65. Duncan KE, Cook PM, Gavett SH, Dailey LA, Mahoney RK, Ghio AJ, et al. In vitro determinants of asbestos fiber toxicity: effect on the relative toxicity of Libby amphibole in primary human airway epithelial cells. Part Fibre Toxicol. 2014;11:2.

    Article  PubMed  PubMed Central  Google Scholar 

  66. Bermudez E. Recovery of particles from the pleural cavity using agarose casts: a novel method for the determination of fiber dose to the rat pleura. Inhal Toxicol. 1994;6:115–24.

    Article  CAS  Google Scholar 

  67. Dixon D, Herbert RA, Kissling GE, Brix AE, Miller RA, Maronpot RR. Summary of chemically induced pulmonary lesions in the National Toxicology Program (NTP) toxicology and carcinogenesis studies. Toxicol Pathol. 2008;36:428–39.

    Article  CAS  PubMed  PubMed Central  Google Scholar 

  68. Renne R, Brix A, Harkema J, Herbert R, Kittel B, Lewis D, et al. Proliferative and nonproliferative lesions of the rat and mouse respiratory tract. Toxicol Pathol. 2009;37 Suppl 7:5S–73S.

    Article  CAS  PubMed  Google Scholar 

  69. Haseman JK. Statistical issues in the design, analysis and interpretation of animal carcinogenicity studies. Environ Health Perspect. 1984;58:385–92.

    Article  CAS  PubMed  PubMed Central  Google Scholar 

Download references


The authors thank Carol Bobbitt for monitoring animal health, Ed Bermudez for experimental design support, Mette Schladweiler for measurement of hematology parameters, Jed Januch for EDS analysis, Dr. Henry Wall for BALF cytology analysis, and Desinia Johnson, Debora Andrews, Judy Richards, and Dr. Jaime Cyphert for measurement of lung mRNA and protein markers. Drs. David Berry, Robert Luebke, Ian Gilmour, and Maureen Gwinn provided critical review of the manuscript.


The research described in this article has been funded by the U.S. Environmental Protection Agency in a contract with the Hamner Institutes for Health Sciences (EP-W-08-051) and by U.S. EPA internal funding.


The research described in this article has been reviewed by the National Health and Environmental Effects Research Laboratory, U.S. Environmental Protection Agency, and approved for publication. Approval does not signify that the contents necessarily reflect the views and policies of the agency, nor does the mention of trade names of commercial products constitute endorsement or recommendation for use.

Author information

Authors and Affiliations


Corresponding author

Correspondence to Stephen H. Gavett.

Additional information

Competing interests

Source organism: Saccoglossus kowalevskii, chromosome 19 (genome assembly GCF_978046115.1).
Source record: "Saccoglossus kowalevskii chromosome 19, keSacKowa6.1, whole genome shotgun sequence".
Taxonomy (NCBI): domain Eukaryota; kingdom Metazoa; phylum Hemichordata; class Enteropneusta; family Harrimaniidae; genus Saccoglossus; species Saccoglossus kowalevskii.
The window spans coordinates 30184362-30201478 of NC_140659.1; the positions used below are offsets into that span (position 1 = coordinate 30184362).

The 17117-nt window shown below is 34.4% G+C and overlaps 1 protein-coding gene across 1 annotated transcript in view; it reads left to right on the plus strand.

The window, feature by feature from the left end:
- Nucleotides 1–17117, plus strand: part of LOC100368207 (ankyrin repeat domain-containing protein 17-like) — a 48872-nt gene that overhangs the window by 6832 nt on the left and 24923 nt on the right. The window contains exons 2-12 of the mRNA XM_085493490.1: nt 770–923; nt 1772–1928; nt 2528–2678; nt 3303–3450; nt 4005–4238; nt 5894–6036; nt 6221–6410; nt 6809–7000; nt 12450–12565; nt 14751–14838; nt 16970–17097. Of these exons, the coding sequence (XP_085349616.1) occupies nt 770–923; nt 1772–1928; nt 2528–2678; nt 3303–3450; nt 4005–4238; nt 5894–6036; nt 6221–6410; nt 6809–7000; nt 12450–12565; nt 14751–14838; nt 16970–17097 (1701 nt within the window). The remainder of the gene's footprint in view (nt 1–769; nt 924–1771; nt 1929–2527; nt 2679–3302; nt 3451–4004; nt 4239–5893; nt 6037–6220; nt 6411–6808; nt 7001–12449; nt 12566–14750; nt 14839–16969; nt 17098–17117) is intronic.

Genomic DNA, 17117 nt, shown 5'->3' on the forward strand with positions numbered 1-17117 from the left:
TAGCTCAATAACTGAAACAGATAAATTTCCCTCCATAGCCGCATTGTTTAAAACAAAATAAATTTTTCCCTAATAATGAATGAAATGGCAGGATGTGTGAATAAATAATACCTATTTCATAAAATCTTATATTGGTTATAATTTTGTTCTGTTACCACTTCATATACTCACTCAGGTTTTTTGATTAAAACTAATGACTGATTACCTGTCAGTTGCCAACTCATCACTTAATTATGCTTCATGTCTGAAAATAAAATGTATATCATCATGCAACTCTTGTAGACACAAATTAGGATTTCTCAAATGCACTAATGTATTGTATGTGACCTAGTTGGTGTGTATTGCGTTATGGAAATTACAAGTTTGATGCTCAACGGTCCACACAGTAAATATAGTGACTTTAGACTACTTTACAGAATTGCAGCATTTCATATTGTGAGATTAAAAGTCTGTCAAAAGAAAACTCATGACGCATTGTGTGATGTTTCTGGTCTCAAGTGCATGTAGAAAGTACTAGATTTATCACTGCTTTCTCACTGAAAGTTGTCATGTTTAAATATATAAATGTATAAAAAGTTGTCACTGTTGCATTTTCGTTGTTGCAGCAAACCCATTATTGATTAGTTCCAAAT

The authors declare that they have no competing interests.

Authors’ contributions

SG designed and coordinated the study components, performed statistical analyses, and drafted the manuscript. CP and KR performed and analyzed the inhalation exposures, performed SEM analyses and quantification of aerosol and tissue fiber samples, participated in necropsies and analyzed cellular and biochemical inflammatory data. GW supervised the necropsies, performed histopathological analyses, interpreted the findings, and drafted part of the manuscript. CW contributed to assessment of epithelial cell proliferation, histopathological imaging, and statistical analyses of histopathology, and drafted part of the manuscript. AJ interpreted tissue fiber burden dosimetry data and drafted part of the manuscript. UK helped to interpret inflammatory, apoptotic, and proliferation pathways and drafted part of the manuscript. DD planned the inhalation exposures and drafted part of the manuscript. The current affiliation of DD is Charles River Laboratories, Preclinical Services, Spencerville, OH, USA. All authors read and approved the final manuscript.

Additional file

Additional file 1:

AF Table S1. Complete blood cell analysis in rats exposed to AM or LA for 13 weeks and necropsied 1 day, 1 month, 3 months, or 18 months after the end of the exposure. AF Table S2. Likely cause of early death or moribund sacrifice in the 18-month post- exposure arm. AF Table S3. Histopathology findings in the left epididymides and testes of rats 18 months following exposure to AM or LA for 13 weeks. AF Figure S1. EDS analysis of representative fibers in lung tissues from rats exposed to AM (top) or LA (bottom) and necropsied 18 months after exposure. AF Figure S2. Long-term stop-exposure inhalation study: survival of rats by treatment groups following exposure to AM or LA for 13 weeks. AF Figure S3. Diagram of fiber exposure system. (DOCX 268 kb)

Rights and permissions

Open Access This article is distributed under the terms of the Creative Commons Attribution 4.0 International License (, which permits unrestricted use, distribution, and reproduction in any medium, provided you give appropriate credit to the original author(s) and the source, provide a link to the Creative Commons license, and indicate if changes were made. The Creative Commons Public Domain Dedication waiver ( applies to the data made available in this article, unless otherwise stated.

Reprints and permissions

About this article

Check for updates. Verify currency and authenticity via CrossMark

Cite this article

Gavett, S.H., Parkinson, C.U., Willson, G.A. et al. Persistent effects of Libby amphibole and amosite asbestos following subchronic inhalation in rats. Part Fibre Toxicol 13, 17 (2015).

Download citation

  • Received:

  • Accepted:

  • Published:

  • DOI: